discussdiscusses the problem with fishing expeditions in experiments. I have an idea, based on a paper by Microsoft folks, about how to minimize some problems with experiments.
One solution to avoid the problems of fishing expeditions (namely, the fact that researchers look for several combinations of models in order to find significant results at 5% level) is to replicate studies. The problem, however, is that there isn’t much incentive for people to replicate studies. Then, we have a suboptimal number of replication studies being published, allowing for wrong claims to persist.
It is known that one way to avoid the problem of multiple comparisons is to correct analysis for it, be it something like Bonferroni correction, or multilevel Bayes. But a lot of people don’t know this. Thus, my proposal is something simple than that, and what will improve things, at least a bit (or so I hope). My proposal, in some sense, is a way to get the power of replication, without the need to wait for a replication.
In marketing, an simple experiment with a single treatment group and a single control group is called an A/B test. In general, A is the control group, and B is the treatment group. The Microsoft folks mentioned before wrote a paper in which they suggest that people do a A/A test, meaning two control groups and no treatment. In this case, we know in advance that there is no difference between groups, but random sampling variation. This allow you to avoid believing something is significant, when we know in advance that they’re a not. They suggest this to big data analysis, because with big data, everything is significant. But I think we can adapt it to small n studies and avoid the problem of fishing expeditions.
My suggestion is what I call a double control group experiment (I just invented this name!). In addition to an experiment with several treatments and one control group, let’s require that people include another, second control group. This will serve as prior information as what kind of difference we can expect to have from sampling variation in data and variation from the way things are implemented. So, this is a way of using prior information, without the need to incorporate prior information in a formal way. Surely, if you know and can include this prior information in a formal way, go for it. But my proposal is simple and demand less of researchers. And, as Gelman pointed out, one reason they probably do fishing expeditions is that they don’t know better. So, requiring them to know better is laudable, but not quite realistic, at least in the short run.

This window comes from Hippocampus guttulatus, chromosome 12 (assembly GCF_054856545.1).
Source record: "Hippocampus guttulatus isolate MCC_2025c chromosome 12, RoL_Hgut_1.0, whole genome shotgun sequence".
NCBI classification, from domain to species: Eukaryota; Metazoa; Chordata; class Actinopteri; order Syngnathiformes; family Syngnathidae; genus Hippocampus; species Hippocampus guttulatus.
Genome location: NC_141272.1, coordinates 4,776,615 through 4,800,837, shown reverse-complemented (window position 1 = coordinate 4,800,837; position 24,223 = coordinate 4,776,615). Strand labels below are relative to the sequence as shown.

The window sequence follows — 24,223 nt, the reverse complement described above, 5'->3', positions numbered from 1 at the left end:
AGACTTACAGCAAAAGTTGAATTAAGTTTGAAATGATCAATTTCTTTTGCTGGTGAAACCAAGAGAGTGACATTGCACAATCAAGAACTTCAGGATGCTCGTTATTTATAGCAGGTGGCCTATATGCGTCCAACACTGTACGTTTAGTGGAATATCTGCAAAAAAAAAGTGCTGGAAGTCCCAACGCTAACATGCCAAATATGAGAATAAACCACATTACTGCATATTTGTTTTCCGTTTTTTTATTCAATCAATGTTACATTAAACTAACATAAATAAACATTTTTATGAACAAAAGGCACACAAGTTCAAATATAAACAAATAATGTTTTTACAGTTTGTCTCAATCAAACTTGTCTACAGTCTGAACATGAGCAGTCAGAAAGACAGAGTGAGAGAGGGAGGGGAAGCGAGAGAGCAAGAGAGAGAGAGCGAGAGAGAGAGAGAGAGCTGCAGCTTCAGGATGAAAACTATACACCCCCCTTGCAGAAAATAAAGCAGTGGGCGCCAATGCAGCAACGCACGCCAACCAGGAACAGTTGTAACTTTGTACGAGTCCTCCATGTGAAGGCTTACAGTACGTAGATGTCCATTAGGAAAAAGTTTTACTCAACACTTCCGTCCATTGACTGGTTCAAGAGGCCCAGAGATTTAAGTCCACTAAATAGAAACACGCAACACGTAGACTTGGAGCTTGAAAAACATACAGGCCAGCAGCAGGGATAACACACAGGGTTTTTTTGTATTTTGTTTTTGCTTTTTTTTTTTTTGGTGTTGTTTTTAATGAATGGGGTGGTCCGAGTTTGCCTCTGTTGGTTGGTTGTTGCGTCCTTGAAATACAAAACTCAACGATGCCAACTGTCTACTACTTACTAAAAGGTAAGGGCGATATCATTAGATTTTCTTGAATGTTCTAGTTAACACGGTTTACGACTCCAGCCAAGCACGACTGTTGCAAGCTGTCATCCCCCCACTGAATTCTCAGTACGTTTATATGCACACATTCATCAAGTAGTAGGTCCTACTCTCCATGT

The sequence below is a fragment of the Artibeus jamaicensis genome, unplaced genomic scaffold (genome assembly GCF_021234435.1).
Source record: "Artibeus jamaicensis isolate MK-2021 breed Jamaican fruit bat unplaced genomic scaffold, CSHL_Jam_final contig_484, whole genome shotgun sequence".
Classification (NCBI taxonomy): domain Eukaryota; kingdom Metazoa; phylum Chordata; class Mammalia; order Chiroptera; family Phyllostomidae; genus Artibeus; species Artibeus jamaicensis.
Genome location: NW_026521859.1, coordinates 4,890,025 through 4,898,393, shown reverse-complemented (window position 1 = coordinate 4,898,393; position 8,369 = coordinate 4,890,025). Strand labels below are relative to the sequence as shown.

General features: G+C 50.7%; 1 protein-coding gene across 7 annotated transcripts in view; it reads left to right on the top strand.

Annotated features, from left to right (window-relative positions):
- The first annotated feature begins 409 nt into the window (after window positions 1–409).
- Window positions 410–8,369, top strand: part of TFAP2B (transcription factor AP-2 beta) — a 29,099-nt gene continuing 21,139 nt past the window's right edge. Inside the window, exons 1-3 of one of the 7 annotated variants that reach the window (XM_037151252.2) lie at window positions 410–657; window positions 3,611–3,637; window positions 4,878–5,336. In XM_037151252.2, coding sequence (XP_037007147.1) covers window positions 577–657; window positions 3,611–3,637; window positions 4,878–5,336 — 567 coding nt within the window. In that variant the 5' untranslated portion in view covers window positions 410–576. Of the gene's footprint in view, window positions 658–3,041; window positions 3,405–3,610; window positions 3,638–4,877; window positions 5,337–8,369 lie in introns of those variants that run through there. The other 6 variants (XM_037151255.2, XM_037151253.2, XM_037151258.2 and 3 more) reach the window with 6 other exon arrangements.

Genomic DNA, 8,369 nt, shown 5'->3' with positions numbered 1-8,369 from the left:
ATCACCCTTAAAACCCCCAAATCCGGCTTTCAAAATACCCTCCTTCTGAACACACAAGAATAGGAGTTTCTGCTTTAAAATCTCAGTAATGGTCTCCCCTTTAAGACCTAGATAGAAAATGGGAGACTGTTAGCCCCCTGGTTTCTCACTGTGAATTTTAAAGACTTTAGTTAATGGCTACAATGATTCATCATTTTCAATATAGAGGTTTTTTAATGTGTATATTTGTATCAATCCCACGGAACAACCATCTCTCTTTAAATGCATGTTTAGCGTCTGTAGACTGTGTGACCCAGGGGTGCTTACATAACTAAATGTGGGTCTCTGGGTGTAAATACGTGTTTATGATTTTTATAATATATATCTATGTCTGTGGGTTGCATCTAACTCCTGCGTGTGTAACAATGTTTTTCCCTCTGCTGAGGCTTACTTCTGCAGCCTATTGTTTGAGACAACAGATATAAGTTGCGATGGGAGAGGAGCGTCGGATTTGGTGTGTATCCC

What do you guys think of my proposal? One possible criticism is that people will game the system, the same way they do know. Well, that’s possible, but at least people that now act in good faith will publish better findings, which is some improvement from what we have now.
Another criticism is that the double control group may seem just like splitting the control group into two groups, but actually performing the experiment with one single group. But they’re not the same thing. As the people from Microsoft have shown, you really should include two control groups and perform the experiment twice. This will allow one to detect not only what’s can be expected from sampling variability, but also from the research design, the way the experiment is implemented and the modeling strategy. Also, it can be extended to some quasi-experiment designs. For instance, in some regression discontinuity design studies, there is some law or rule that separate people into two groups, and it is claimed that these two groups are balanced. One example, in Brasil, is the rule for granting the Bolsa Familia. Parents with income below a given threshold (say, R$ 100,00) are allowed to receive the benefit, and people above it are not. Then you can estimate the effect of Bolsa Familia on several outcomes (say, some measure of health). Now, if we think of another threshold, relatively close to the first one, but that it’s not real, i.e., there is no single police based or correlated with it, then the groups around this threshold (say, R$ 130,00) should be balanced, but it shouldn’t have any effect on the outcome of interest. And an estimate of this relationship should provide prior information on what we can expect on the estimates of the main model. So, in my (fake) example, you would assign one (receiving Bolsa Familia) for people above R$ 130,00 and 0 (not receiving Bolsa Familia) for people above the threshold. Since this is arbitrary and we know in advance that both groups don’t receive Bolsa Familia, estimates would generate prior information about no effect.
update: A reader pointed in the comments that my idea already exists, but with another name. Thanks for the point, Gustavo.